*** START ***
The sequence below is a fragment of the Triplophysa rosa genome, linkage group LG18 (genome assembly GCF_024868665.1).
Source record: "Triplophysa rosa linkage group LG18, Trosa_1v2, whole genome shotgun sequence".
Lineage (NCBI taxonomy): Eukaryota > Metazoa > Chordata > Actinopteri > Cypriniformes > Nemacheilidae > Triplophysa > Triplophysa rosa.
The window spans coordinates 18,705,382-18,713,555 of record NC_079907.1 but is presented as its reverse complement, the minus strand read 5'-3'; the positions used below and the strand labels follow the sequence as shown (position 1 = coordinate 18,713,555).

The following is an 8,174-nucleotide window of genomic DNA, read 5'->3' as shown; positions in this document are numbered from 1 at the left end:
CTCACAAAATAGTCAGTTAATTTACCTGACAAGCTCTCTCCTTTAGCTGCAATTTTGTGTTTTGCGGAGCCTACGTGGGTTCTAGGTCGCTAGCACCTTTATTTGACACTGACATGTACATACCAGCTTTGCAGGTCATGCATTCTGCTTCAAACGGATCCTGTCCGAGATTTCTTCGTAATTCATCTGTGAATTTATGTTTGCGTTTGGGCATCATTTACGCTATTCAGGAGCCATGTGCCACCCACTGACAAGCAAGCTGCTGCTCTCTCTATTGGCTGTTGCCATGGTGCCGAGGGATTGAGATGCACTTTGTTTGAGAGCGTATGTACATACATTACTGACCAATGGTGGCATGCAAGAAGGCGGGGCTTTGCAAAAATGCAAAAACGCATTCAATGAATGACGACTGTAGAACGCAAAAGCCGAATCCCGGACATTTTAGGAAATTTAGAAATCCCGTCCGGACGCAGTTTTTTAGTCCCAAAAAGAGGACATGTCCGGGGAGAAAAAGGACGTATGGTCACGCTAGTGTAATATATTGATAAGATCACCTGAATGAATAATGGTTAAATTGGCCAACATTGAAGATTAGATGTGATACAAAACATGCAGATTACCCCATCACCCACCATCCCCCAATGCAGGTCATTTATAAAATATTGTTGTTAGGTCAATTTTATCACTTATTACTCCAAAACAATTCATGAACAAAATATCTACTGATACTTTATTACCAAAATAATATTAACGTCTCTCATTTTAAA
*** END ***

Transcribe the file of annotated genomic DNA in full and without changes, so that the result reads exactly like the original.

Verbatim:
The sequence below is a fragment of the Triplophysa rosa genome, linkage group LG18 (genome assembly GCF_024868665.1).
Source record: "Triplophysa rosa linkage group LG18, Trosa_1v2, whole genome shotgun sequence".
Lineage (NCBI taxonomy): Eukaryota > Metazoa > Chordata > Actinopteri > Cypriniformes > Nemacheilidae > Triplophysa > Triplophysa rosa.
The window spans coordinates 18,705,382-18,713,555 of record NC_079907.1 but is presented as its reverse complement, the minus strand read 5'-3'; the positions used below and the strand labels follow the sequence as shown (position 1 = coordinate 18,713,555).

The following is an 8,174-nucleotide window of genomic DNA, read 5'->3' as shown; positions in this document are numbered from 1 at the left end:
CTCACAAAATAGTCAGTTAATTTACCTGACAAGCTCTCTCCTTTAGCTGCAATTTTGTGTTTTGCGGAGCCTACGTGGGTTCTAGGTCGCTAGCACCTTTATTTGACACTGACATGTACATACCAGCTTTGCAGGTCATGCATTCTGCTTCAAACGGATCCTGTCCGAGATTTCTTCGTAATTCATCTGTGAATTTATGTTTGCGTTTGGGCATCATTTACGCTATTCAGGAGCCATGTGCCACCCACTGACAAGCAAGCTGCTGCTCTCTCTATTGGCTGTTGCCATGGTGCCGAGGGATTGAGATGCACTTTGTTTGAGAGCGTATGTACATACATTACTGACCAATGGTGGCATGCAAGAAGGCGGGGCTTTGCAAAAATGCAAAAACGCATTCAATGAATGACGACTGTAGAACGCAAAAGCCGAATCCCGGACATTTTAGGAAATTTAGAAATCCCGTCCGGACGCAGTTTTTTAGTCCCAAAAAGAGGACATGTCCGGGGAGAAAAAGGACGTATGGTCACGCTAGTGTAATATATTGATAAGATCACCTGAATGAATAATGGTTAAATTGGCCAACATTGAAGATTAGATGTGATACAAAACATGCAGATTACCCCATCACCCACCATCCCCCAATGCAGGTCATTTATAAAATATTGTTGTTAGGTCAATTTTATCACTTATTACTCCAAAACAATTCATGAACAAAATATCTACTGATACTTTATTACCAAAATAATATTAACGTCTCTCATTTTAAA